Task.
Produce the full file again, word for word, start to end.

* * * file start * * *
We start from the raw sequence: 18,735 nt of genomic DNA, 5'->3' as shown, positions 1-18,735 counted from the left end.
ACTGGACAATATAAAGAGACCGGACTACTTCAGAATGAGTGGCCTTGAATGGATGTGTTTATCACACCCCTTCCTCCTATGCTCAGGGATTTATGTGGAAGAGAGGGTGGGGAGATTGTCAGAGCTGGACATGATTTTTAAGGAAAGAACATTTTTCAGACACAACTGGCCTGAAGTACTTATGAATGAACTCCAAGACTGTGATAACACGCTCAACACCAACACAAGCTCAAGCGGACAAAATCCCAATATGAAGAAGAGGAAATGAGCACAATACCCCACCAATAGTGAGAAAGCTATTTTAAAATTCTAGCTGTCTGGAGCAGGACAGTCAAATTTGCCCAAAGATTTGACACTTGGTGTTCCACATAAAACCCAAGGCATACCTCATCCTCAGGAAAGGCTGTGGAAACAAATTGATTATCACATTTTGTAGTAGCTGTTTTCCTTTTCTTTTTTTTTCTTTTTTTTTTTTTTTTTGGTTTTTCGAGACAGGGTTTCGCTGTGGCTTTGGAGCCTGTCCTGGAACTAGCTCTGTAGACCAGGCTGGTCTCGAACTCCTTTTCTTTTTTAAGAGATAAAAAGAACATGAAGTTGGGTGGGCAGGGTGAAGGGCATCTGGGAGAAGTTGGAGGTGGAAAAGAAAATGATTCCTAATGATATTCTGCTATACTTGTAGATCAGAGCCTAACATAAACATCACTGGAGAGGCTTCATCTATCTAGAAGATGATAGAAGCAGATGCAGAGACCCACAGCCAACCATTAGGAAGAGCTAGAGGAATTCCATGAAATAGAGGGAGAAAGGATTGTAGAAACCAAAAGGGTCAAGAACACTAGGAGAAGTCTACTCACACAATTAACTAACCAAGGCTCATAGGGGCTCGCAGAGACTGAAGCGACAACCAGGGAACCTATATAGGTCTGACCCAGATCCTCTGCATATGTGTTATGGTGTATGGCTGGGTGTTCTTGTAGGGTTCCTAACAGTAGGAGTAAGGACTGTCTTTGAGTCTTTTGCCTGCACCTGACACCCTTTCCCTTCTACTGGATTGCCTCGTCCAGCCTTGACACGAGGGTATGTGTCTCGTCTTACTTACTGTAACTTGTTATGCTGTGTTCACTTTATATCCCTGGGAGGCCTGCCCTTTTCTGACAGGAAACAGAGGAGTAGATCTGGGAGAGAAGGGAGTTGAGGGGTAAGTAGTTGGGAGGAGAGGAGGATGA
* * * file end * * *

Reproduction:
We start from the raw sequence: 18,735 nt of genomic DNA, 5'->3' as shown, positions 1-18,735 counted from the left end.
ACTGGACAATATAAAGAGACCGGACTACTTCAGAATGAGTGGCCTTGAATGGATGTGTTTATCACACCCCTTCCTCCTATGCTCAGGGATTTATGTGGAAGAGAGGGTGGGGAGATTGTCAGAGCTGGACATGATTTTTAAGGAAAGAACATTTTTCAGACACAACTGGCCTGAAGTACTTATGAATGAACTCCAAGACTGTGATAACACGCTCAACACCAACACAAGCTCAAGCGGACAAAATCCCAATATGAAGAAGAGGAAATGAGCACAATACCCCACCAATAGTGAGAAAGCTATTTTAAAATTCTAGCTGTCTGGAGCAGGACAGTCAAATTTGCCCAAAGATTTGACACTTGGTGTTCCACATAAAACCCAAGGCATACCTCATCCTCAGGAAAGGCTGTGGAAACAAATTGATTATCACATTTTGTAGTAGCTGTTTTCCTTTTCTTTTTTTTTCTTTTTTTTTTTTTTTTTGGTTTTTCGAGACAGGGTTTCGCTGTGGCTTTGGAGCCTGTCCTGGAACTAGCTCTGTAGACCAGGCTGGTCTCGAACTCCTTTTCTTTTTTAAGAGATAAAAAGAACATGAAGTTGGGTGGGCAGGGTGAAGGGCATCTGGGAGAAGTTGGAGGTGGAAAAGAAAATGATTCCTAATGATATTCTGCTATACTTGTAGATCAGAGCCTAACATAAACATCACTGGAGAGGCTTCATCTATCTAGAAGATGATAGAAGCAGATGCAGAGACCCACAGCCAACCATTAGGAAGAGCTAGAGGAATTCCATGAAATAGAGGGAGAAAGGATTGTAGAAACCAAAAGGGTCAAGAACACTAGGAGAAGTCTACTCACACAATTAACTAACCAAGGCTCATAGGGGCTCGCAGAGACTGAAGCGACAACCAGGGAACCTATATAGGTCTGACCCAGATCCTCTGCATATGTGTTATGGTGTATGGCTGGGTGTTCTTGTAGGGTTCCTAACAGTAGGAGTAAGGACTGTCTTTGAGTCTTTTGCCTGCACCTGACACCCTTTCCCTTCTACTGGATTGCCTCGTCCAGCCTTGACACGAGGGTATGTGTCTCGTCTTACTTACTGTAACTTGTTATGCTGTGTTCACTTTATATCCCTGGGAGGCCTGCCCTTTTCTGACAGGAAACAGAGGAGTAGATCTGGGAGAGAAGGGAGTTGAGGGGTAAGTAGTTGGGAGGAGAGGAGGATGA